Archives of Ask A Scientist!
About "Ask A Scientist!"
On September 17th, 1998 the Ithaca Journal ran its first "Ask A Scientist!" article in which Professor Neil Ashcroft , who was then the director of CCMR, answered the question "What is Jupiter made of?" Since then, we have received over 1,000 questions from students and adults from all over the world. Select questions are answered weekly and published in the Ithaca Journal and on our web site. "Ask A Scientist!" reaches more than 21,000 Central New York residents through the Ithaca Journal and countless others around the world throught the "Ask a Scientist!" web site.
Across disciplines and across the state, from Nobel Prize winning scientist David Lee to notable science education advocate Bill Nye, researchers and scientists have been called on to respond to these questions. For more than seven years, kids - and a few adults - have been submitting their queries to find out the answer to life's everyday questions.
are all "relative".
Consider the following experiment: let's say that you walk across our laboratory and we measure your speed. We must remember that this is only a relative speed - this is your speed with respect to the floor of the laboratory. For instance, if our laboratory is actually in a fast train and we ask another scientist standing on the ground outside of the train to measure your speed, he/she will say that you are moving with a speed much larger than what we had measured. The reason we measure different speeds is that we are in different reference frames. You and I are measuring speed with respect to the floor of the train, and the scientist that is outside is measuring speed with respect to the surface of the Earth. These techniques will give different answers.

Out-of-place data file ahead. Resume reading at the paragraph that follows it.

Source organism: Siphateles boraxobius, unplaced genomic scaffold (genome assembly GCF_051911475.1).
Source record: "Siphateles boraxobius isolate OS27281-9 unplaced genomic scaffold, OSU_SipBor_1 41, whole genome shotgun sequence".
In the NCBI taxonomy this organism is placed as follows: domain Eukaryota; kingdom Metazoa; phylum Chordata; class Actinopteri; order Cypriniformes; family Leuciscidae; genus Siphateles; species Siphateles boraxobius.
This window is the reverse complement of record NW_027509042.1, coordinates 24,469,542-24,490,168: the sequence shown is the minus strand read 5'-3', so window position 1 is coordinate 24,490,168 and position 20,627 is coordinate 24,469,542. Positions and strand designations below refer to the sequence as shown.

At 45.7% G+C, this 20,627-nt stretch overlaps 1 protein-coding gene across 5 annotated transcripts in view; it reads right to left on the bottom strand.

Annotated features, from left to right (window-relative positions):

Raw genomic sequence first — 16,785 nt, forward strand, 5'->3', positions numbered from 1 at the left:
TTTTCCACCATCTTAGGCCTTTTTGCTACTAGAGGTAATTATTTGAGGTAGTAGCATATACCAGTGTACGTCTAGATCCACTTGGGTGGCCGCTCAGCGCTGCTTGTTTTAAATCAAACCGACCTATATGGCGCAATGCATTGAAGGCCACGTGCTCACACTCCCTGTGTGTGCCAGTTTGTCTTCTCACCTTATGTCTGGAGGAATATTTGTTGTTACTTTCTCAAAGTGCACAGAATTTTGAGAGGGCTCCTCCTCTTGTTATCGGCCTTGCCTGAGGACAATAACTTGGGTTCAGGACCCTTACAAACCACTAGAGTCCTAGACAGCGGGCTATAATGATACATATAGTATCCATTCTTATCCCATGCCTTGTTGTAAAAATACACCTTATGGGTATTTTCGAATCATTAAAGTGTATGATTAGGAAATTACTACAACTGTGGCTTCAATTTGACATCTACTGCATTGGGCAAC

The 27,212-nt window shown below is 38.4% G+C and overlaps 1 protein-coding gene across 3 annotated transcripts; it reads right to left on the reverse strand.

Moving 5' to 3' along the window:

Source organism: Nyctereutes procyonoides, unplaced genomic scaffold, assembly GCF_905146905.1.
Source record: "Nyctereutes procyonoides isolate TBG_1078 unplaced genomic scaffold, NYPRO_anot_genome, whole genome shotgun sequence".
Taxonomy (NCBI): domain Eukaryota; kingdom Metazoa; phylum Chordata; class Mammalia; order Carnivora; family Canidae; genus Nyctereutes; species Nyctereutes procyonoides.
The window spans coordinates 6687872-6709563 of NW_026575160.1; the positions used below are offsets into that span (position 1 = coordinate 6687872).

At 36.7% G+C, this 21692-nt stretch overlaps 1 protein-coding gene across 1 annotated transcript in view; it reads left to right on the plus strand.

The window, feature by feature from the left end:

Which is the "right" answer? In fact, they are both right. There is no one correct frame of reference, because the laws of physics are the same in all reference frames that have a constant speed and direction of motion. This idea is called the "principle of relativity", and it was first proposed by Galileo Galilei in 1632. Since then, this idea has been tested experimentally and it is now widely believed to be true.
So what is the speed of the Earth, then? Well, with respect to me, the speed of the Earth is zero, since I'm sitting at my desk! However, with respect to the Sun, the Earth is moving in an orbit at a speed of 18.5 miles per second, which is quite fast. The Earth has an even faster speed with respect to the center of our galaxy, since Solar System itself is moving relative to the center of our galaxy with a speed of 155 miles per second.
If the Earth's speed with respect to the Sun were to suddenly become zero, then we would be in big trouble because of the gravitational force that attracts these objects to each other. It is precisely that large relative speed of 18.5 miles per second that keeps the Earth from falling into the Sun and colliding with it. In the absence of this orbital speed, the Earth and the Sun would merge, and all life on Earth would cease to exist. Similarly, if our galaxy suddenly stopped rotating, it would collapse together for this same reason - the nonzero speed of orbits keeps our galaxy spread out like it is.
- How many active volcanoes are there in the world?
- What is the volume of water in a gallon of ice?
- How does a fire hydrant work?
- How does a mass spectrometer separate isotopes?
- How does the desalination of water work?
- Why does light travel slower in different materials (glass, water, etc.)? Also, how have scientists slowed light to "walking speeds"?
- Why is element 43 made by man and none of the elements around it are?
- Does energy have mass? Does light have mass?
- How do underwater flares and torches work, when water puts out fires?
- How do spaceships work?